Jaime: Oh, sure. Well, thank you for all the kind things you had to say about me. So, I was adopted from Korea when I was five months old. So, came to America, flew on Northwest Airline, I think it was Northwest Orient or something, into Chicago O'Hare. And my dad came and picked me up and they got like maybe three days’ notice that I was coming. Crazy story, the whole story, the backstory of all that. Came to America with a bag and a bottle and a blanket and some diapers and that was like a kid. I have an older brother and then two younger siblings, my sister is half black, half Korean. I'm from Korea and then I have younger brother that was adopted from India and my sister was a year and a half when she was adopted and then my little brother was adopted when he was two and a half. So, we had this very diverse family in a very white neighborhood in Washington state. We stuck out like a sore thumb, whether we liked it or not, you know, we were at that community where there were maybe like three or four black families that we knew, maybe two or three Hispanic families and like for Asian families, and they were like Japanese, Korean, and Chinese like we just stuck out, we were different that was for sure. So, we grew up in this family mom, dad, everything seemed normal, you know, we didn't know anything different. We had sibling rivalries, all that stuff, growing up and then I remember thinking, I'm so grateful to be adopted. I'm so grateful I got chosen to be a part of this family. And it's not obviously a perfect family, but it was a family and all was well. And then when I was 12 years old, I learned that my dad had an affair, I actually overheard him talking to his mom about it. And as a 12-year-old, you're thinking like, what did I just hear? You don't really quite understand it but you know, it's not right. You just kind of know it's not right. On the way home, so what was going on? My grandma lived in eastern Washington and it was like a five-hour drive from where we lived. So, every summer we would go to see grandma and my mom would just have a weekend to herself, you know, as a mom with four kids, you kind of need that time to yourself. And I know as a mother of three, you just need a little bit of just alone time to relax and just not worry about raising children at that moment in time. So, she was back home and my brother and my sister and my older brother, we all went to visit my grandma for the 4th of July, Lake Serene, Washington, if you're familiar with that area, but there was a big 4th of July boat parade, like parade and fireworks. And we were on this boat and I heard my dad talking to my grandma about it so, I just couldn't believe it I was like, what? My first thought was is my dad gay? ‘Cuz I just didn't think that he would be having an affair, that was my first thought. For some reason, I don't even know why. And I knew that my dad, he's a good looking guy and I knew that, you know, he would tell me like, people, guys and gals would always be hitting on him. So, I thought, well, maybe he was gay or maybe but he is not. So, he had an affair with a woman and I remember hearing my grandma say to my dad, Oh, I'm looking forward to meeting her. So, I knew he wasn't gay at that point in time, but I had this information inside of me and I didn't know what to do with it, and it just created this turmoil inside of me and we had a five-hour drive going back home. And I used to do this thing, my dad had a Chevy Silverado bench seat, you know, and it was automatic and I would always sit next to him. And I mean, I was really close with my dad, so this was why this part of the story with me and my dad, it was so like, heartbreaking. But one of the childhood memories is my dad would let me drive the truck with my left foot and my left hand, or I'd like literally hold over on the steering wheel he'd just sit back and let me drive on the freeway, like just sitting right next to him. So, we were doing that and like we were driving back and I've always been one, if there's conflict or if there's something I just try and address it head on like I need to know what's going on. I have to have an understanding of why but I also knew the gravity of the story or what was unfolding in front of me, like destroy our family. And I had just had that thought of, oh my gosh, I'm so grateful for this family that I've been adopted into and everything. And then, so I asked the question, I asked my dad on the drive home, my brother and sister, this was back before they had seatbelt laws and everything, they were sleeping in the back of the truck cuz he had a panic.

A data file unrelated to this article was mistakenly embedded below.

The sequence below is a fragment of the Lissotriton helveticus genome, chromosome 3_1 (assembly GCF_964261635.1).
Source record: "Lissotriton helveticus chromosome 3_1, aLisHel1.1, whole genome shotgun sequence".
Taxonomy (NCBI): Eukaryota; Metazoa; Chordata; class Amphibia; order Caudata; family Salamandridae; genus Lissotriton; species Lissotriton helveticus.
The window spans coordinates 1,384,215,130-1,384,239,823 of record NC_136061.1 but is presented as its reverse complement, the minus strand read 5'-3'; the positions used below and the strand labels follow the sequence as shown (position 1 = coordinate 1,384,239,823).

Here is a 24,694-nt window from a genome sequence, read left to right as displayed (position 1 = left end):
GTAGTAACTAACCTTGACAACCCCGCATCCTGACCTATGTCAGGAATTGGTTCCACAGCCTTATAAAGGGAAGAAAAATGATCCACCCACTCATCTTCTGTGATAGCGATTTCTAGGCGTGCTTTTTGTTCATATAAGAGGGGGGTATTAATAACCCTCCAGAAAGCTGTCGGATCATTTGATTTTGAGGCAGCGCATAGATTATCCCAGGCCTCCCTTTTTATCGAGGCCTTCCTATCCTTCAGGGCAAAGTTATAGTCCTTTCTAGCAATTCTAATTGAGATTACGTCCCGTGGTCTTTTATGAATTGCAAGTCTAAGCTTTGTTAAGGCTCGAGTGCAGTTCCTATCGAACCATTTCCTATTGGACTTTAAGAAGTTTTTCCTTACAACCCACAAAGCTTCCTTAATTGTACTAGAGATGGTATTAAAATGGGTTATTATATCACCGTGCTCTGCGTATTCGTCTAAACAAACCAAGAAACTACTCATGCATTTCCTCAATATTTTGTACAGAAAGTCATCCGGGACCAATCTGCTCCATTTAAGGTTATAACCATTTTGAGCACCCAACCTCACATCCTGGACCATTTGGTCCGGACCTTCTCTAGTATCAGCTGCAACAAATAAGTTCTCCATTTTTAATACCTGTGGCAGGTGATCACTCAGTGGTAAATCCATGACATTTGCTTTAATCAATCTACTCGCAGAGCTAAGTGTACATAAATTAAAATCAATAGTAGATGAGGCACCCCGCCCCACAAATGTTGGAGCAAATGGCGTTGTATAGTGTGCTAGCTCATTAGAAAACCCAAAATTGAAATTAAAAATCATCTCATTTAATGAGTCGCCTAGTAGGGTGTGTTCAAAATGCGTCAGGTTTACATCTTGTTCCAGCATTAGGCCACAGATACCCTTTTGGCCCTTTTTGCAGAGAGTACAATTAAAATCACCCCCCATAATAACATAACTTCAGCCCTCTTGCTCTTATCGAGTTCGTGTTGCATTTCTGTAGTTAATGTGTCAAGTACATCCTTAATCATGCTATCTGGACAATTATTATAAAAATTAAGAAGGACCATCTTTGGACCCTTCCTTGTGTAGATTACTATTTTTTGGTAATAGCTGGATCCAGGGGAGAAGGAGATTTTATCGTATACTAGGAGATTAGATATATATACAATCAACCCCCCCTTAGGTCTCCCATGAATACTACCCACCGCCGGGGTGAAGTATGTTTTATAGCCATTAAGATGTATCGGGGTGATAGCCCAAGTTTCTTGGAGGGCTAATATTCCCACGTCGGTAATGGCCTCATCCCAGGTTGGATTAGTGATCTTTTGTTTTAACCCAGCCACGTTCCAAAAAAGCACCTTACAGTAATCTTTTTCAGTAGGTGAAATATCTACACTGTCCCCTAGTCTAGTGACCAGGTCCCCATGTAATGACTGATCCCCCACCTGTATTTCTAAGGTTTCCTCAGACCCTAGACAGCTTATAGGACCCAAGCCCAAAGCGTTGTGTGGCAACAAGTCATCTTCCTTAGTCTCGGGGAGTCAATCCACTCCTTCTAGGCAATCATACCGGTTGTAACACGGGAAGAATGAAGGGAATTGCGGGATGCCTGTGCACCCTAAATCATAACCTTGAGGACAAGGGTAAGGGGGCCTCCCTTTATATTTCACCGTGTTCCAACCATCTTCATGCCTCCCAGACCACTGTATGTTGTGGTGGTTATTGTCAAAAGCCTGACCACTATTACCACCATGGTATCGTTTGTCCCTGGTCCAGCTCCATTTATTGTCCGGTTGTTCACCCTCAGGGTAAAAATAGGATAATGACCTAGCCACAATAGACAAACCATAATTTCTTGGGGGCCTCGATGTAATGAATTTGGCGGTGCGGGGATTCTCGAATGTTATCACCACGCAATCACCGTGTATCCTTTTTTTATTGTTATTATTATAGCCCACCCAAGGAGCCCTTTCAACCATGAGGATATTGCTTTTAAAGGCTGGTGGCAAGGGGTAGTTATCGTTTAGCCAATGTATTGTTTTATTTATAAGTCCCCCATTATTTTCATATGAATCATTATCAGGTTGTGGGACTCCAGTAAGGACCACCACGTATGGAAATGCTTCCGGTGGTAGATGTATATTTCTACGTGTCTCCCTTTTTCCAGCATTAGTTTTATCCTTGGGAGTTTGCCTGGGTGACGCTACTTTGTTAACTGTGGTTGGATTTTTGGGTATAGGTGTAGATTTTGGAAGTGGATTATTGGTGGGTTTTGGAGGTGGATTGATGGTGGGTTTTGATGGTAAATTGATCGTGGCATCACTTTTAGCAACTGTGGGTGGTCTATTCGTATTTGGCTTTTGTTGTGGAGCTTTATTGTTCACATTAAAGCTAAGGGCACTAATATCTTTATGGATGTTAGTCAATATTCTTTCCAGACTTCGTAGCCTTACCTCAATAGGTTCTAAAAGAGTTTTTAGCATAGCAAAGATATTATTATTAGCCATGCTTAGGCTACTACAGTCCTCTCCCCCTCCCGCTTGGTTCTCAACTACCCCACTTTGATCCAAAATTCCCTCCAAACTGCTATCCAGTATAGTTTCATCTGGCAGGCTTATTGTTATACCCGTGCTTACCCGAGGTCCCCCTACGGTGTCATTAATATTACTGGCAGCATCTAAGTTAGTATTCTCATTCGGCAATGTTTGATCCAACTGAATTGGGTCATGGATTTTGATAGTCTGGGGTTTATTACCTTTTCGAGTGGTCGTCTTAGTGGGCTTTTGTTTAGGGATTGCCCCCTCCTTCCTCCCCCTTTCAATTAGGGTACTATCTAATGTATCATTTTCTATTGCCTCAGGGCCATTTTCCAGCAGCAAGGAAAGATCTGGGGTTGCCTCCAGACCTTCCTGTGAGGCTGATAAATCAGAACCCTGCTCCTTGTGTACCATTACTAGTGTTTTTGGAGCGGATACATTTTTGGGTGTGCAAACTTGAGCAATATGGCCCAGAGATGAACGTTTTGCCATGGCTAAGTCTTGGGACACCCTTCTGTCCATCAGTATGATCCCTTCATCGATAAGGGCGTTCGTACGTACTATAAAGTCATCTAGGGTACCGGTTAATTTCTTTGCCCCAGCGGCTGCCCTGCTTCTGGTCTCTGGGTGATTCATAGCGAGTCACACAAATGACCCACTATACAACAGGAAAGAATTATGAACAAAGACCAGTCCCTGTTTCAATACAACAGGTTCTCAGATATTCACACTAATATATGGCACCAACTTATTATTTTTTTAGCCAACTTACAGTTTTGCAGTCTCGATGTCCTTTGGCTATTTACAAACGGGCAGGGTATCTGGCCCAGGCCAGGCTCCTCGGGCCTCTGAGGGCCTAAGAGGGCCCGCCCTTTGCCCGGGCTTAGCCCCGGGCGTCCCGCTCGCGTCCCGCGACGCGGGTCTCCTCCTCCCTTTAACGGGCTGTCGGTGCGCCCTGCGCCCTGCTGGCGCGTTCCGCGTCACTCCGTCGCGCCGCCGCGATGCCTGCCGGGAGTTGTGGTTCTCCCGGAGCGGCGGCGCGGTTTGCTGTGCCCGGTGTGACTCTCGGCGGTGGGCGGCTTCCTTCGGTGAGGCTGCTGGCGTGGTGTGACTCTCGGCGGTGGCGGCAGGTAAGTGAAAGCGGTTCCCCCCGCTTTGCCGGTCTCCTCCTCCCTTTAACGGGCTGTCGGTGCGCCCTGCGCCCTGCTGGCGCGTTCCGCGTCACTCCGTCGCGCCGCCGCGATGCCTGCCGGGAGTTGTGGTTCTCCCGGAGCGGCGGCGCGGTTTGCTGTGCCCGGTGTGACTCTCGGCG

Michael: You mean when it was cool to be a kid?